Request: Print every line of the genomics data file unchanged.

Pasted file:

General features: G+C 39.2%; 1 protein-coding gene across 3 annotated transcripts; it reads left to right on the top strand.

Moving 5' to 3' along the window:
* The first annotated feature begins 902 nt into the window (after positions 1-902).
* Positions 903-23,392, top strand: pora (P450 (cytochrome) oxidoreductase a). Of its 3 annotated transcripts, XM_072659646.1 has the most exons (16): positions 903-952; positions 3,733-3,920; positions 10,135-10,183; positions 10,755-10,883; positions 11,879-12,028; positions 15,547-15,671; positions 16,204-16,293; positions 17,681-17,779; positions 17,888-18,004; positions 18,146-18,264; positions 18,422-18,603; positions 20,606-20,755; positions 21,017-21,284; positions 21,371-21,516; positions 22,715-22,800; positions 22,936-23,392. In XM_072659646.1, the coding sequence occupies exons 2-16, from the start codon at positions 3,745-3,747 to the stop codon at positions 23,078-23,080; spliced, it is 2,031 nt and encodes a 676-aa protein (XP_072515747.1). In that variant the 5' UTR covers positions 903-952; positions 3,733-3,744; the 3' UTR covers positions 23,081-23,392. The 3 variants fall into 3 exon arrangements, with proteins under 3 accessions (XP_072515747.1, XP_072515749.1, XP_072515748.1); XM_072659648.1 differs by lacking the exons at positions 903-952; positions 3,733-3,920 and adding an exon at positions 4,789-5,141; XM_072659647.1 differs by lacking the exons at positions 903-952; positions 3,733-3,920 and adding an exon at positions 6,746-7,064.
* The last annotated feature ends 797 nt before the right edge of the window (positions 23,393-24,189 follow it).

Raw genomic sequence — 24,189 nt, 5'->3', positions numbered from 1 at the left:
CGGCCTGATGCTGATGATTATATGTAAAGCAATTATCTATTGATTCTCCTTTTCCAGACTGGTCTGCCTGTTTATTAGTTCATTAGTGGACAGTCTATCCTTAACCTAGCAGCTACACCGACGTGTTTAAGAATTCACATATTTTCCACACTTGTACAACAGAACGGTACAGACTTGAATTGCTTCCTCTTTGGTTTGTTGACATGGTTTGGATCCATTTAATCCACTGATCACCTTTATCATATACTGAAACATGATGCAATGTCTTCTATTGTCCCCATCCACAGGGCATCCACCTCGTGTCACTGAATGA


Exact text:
General features: G+C 39.2%; 1 protein-coding gene across 3 annotated transcripts; it reads left to right on the top strand.

Moving 5' to 3' along the window:
* The first annotated feature begins 902 nt into the window (after positions 1-902).
* Positions 903-23,392, top strand: pora (P450 (cytochrome) oxidoreductase a). Of its 3 annotated transcripts, XM_072659646.1 has the most exons (16): positions 903-952; positions 3,733-3,920; positions 10,135-10,183; positions 10,755-10,883; positions 11,879-12,028; positions 15,547-15,671; positions 16,204-16,293; positions 17,681-17,779; positions 17,888-18,004; positions 18,146-18,264; positions 18,422-18,603; positions 20,606-20,755; positions 21,017-21,284; positions 21,371-21,516; positions 22,715-22,800; positions 22,936-23,392. In XM_072659646.1, the coding sequence occupies exons 2-16, from the start codon at positions 3,745-3,747 to the stop codon at positions 23,078-23,080; spliced, it is 2,031 nt and encodes a 676-aa protein (XP_072515747.1). In that variant the 5' UTR covers positions 903-952; positions 3,733-3,744; the 3' UTR covers positions 23,081-23,392. The 3 variants fall into 3 exon arrangements, with proteins under 3 accessions (XP_072515747.1, XP_072515749.1, XP_072515748.1); XM_072659648.1 differs by lacking the exons at positions 903-952; positions 3,733-3,920 and adding an exon at positions 4,789-5,141; XM_072659647.1 differs by lacking the exons at positions 903-952; positions 3,733-3,920 and adding an exon at positions 6,746-7,064.
* The last annotated feature ends 797 nt before the right edge of the window (positions 23,393-24,189 follow it).

Raw genomic sequence — 24,189 nt, 5'->3', positions numbered from 1 at the left:
CGGCCTGATGCTGATGATTATATGTAAAGCAATTATCTATTGATTCTCCTTTTCCAGACTGGTCTGCCTGTTTATTAGTTCATTAGTGGACAGTCTATCCTTAACCTAGCAGCTACACCGACGTGTTTAAGAATTCACATATTTTCCACACTTGTACAACAGAACGGTACAGACTTGAATTGCTTCCTCTTTGGTTTGTTGACATGGTTTGGATCCATTTAATCCACTGATCACCTTTATCATATACTGAAACATGATGCAATGTCTTCTATTGTCCCCATCCACAGGGCATCCACCTCGTGTCACTGAATGA